Strolling amongst the crowds at the 2021 Open Championship, it was common to hear excitable spectators say to each other…
“Let’s make sure we see Bryson mash/bomb/pummel/smoke a drive before we leave!”
Because since Bryson ‘bulked up’ back in 2020 during the pandemic, interest in how to hit the ball as far as possible has boomed (sorry).
Never mind the strategic masterclass on display at Royal St George’s from the likes of Morikawa and Oosthuizen. There’s just something about hitting bombs that resonates deep within us golfers, that hits some kind of tuning fork within our golfing soul...
The golf PR machine knows this and play on it. From getting new players excited to try golf for the first time, to enticing Joe Hacker to keep buying a new driver every year, a significant majority of what we see focuses on distance.
Back to Bryson. What is far less commonly talked about, but arguably more relevant to his success in the last 3-4 years, is the mental training he’s been doing.
Dig a little deeper and you’ll discover that it has been reported on, it just hasn’t stuck in the same way as his pursuit of speed has. Which is interesting, because what he’s doing is, well, just as out there and arguably, more effective.
But it doesn’t appeal to the media or to other golfers in the same way. Why? Because you can see distance gains. But you can’t see mental improvement gains.
How do we quantify it other than saying there’s a correlation between this mental training and the tournaments he’s won in recent years – the US Open, the four wins in 2018, and the three wins since he bulked up?
Well we can start to only if we examine the method he’s using to train his mind. It’s kind of a weird technique, but what else would you expect from Bryson….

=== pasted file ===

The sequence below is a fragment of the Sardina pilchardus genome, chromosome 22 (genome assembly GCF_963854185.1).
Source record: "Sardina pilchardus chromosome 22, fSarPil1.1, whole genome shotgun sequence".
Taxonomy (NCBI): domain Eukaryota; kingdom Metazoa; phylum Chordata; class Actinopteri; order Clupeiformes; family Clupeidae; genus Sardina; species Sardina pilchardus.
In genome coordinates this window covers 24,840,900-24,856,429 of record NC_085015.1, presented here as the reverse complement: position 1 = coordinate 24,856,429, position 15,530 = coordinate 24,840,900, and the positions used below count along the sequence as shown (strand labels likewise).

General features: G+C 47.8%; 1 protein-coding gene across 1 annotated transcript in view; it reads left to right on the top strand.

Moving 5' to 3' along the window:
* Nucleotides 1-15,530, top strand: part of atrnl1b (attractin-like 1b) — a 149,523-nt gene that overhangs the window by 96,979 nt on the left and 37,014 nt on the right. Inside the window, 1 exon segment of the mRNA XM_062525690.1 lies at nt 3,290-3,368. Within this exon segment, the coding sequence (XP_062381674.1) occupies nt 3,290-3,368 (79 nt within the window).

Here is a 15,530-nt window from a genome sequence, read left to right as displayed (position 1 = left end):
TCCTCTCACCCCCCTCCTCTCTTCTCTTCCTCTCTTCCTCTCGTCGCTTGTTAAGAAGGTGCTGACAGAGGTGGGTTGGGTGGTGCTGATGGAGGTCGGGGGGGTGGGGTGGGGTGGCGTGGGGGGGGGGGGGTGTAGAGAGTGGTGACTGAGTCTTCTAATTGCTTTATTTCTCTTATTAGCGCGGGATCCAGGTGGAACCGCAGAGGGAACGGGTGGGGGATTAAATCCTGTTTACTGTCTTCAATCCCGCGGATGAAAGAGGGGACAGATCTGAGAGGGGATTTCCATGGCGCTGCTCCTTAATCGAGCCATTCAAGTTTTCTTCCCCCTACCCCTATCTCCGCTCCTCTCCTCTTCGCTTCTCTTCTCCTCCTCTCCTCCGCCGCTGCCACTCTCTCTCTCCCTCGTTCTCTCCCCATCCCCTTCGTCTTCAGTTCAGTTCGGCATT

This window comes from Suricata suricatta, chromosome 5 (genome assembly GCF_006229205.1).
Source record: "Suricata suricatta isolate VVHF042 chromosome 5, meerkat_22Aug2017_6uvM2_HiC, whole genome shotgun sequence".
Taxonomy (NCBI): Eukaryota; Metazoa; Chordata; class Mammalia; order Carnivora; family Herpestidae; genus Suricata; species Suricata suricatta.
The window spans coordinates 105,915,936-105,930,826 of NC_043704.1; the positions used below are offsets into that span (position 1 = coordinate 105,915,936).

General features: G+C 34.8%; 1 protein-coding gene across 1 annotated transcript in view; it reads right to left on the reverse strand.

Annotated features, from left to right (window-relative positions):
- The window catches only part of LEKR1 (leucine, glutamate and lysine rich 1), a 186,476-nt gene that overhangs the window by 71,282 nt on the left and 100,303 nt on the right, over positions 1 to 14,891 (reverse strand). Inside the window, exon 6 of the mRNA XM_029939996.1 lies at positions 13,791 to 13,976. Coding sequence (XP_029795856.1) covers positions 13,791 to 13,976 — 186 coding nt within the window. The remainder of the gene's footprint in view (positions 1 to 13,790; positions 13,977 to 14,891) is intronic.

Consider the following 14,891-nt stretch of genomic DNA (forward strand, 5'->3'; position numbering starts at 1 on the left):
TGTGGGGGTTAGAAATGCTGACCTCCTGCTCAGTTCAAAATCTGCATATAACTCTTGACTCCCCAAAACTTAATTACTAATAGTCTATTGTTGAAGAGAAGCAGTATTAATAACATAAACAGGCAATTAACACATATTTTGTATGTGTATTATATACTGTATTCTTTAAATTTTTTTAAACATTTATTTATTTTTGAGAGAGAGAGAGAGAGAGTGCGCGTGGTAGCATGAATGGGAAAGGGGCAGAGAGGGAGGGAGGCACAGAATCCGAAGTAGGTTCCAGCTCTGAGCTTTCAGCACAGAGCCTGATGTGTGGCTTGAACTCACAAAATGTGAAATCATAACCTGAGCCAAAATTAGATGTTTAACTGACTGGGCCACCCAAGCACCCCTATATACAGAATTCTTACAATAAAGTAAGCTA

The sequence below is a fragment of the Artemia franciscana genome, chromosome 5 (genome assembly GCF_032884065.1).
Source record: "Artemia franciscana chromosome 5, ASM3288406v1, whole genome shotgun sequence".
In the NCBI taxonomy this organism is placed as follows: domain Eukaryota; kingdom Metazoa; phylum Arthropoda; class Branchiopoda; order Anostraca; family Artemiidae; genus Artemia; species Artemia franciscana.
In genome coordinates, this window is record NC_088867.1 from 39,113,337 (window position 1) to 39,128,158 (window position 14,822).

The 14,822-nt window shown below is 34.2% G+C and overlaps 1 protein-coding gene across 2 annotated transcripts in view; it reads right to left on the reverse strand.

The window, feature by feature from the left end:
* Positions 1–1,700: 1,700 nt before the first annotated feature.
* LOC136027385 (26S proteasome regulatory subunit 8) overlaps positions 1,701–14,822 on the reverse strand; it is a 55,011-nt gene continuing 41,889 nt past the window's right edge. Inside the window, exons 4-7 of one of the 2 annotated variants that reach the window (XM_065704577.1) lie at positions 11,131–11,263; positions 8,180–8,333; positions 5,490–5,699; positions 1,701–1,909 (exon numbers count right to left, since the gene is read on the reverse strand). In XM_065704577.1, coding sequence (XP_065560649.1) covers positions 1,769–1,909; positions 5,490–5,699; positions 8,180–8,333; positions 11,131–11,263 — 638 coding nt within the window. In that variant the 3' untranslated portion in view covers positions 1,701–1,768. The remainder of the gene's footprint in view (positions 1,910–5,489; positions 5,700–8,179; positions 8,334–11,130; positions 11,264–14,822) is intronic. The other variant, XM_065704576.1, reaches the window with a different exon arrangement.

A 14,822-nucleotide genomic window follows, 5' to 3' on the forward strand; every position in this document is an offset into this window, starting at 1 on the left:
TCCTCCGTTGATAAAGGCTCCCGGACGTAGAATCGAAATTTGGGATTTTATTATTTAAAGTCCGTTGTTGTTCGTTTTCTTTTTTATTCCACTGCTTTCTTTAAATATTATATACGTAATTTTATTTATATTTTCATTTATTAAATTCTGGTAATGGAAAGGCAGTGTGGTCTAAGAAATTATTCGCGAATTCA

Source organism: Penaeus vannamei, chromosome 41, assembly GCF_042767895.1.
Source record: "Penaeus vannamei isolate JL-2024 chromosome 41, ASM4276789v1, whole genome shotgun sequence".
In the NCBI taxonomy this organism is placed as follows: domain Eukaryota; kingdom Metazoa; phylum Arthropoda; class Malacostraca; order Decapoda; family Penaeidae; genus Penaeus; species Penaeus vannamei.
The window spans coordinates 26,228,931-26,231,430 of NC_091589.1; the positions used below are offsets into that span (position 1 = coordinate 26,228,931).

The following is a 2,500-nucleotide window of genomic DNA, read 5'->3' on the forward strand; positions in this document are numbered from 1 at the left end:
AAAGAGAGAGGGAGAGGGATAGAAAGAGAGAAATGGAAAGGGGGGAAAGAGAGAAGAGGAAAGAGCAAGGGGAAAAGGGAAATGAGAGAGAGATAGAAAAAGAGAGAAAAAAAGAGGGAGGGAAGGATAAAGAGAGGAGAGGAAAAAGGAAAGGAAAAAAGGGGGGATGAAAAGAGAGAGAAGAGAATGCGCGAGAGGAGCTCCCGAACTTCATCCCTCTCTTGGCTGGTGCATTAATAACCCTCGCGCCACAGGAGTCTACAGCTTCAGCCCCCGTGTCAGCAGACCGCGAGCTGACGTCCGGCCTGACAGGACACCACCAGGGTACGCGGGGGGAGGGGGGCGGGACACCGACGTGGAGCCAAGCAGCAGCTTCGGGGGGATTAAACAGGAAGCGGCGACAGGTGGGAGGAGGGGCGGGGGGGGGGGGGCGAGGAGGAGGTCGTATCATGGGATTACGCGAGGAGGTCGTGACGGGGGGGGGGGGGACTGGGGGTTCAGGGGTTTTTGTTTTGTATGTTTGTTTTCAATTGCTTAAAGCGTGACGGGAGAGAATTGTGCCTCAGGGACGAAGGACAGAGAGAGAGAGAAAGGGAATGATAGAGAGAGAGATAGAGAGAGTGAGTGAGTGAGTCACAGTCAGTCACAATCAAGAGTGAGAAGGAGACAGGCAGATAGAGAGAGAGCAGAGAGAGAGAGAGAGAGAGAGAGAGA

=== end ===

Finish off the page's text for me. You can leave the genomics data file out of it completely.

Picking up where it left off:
Relaxing in his hotel room, in the early part of tournament weeks, Bryson places a sensor around his head which monitors brain activity in terms of the peaks and troughs of its electrical current - or ‘waves’ as they’re more commonly known as.
And then he sticks on a movie. Something fast-paced with a lot of action, maybe a superhero film. But he’s not watching for pleasure.
The film is supposed to act as a trigger. If Bryson’s brain activity tips over a certain point, the film stops. Only when he relaxes his brain – using a combination of breathing techniques to control his heart rate and other mental skills – will the movie play once again.
So continually, throughout this process, Bryson is learning how to be calm, focused and stress-free; how to manage his own mental state.
Why does he do this? Tournament golf makes people nervous, even the best players in the world. Especially coming down the stretch in the bigger events.
And with studies in golf showing that the lower arousal levels correlate with better performance, it’s clear he’s trying to gain an edge over the competition on the PGA Tour and at the majors. The more comfortable, less ‘bothered’ he feels by what’s going on, the lower his arousal levels and the better he’s going to be able to perform in the heat of battle.
In 2018, about a year after he started practising his mental skills this way, he won four times. Coincidence?
And during the final round of the 2020 US Open it was striking to see Bryson slow himself down a number of times as he walked off greens. Go back and watch - you’ll see him do this numerous times as he tussles with Matt Wolff. He knew his arousal levels were getting too high, so he successfully managed his mental state to help him perform better and get the W.
Everyone has seen Bryson bulk up and hit it longer, see his speed and distance gains, which has helped him build his brand and increase his profitability to sponsors. And as more players copy him in the pursuit of distance, he’s seen as a pioneer.
No one can ‘see’ his mental skills improve.
Arguably, Bryson doesn’t mind that. This form of training going under the radar only gives him more of an advantage.
Now you know what Bryson is working on behind closed doors. His mind.
And you can too.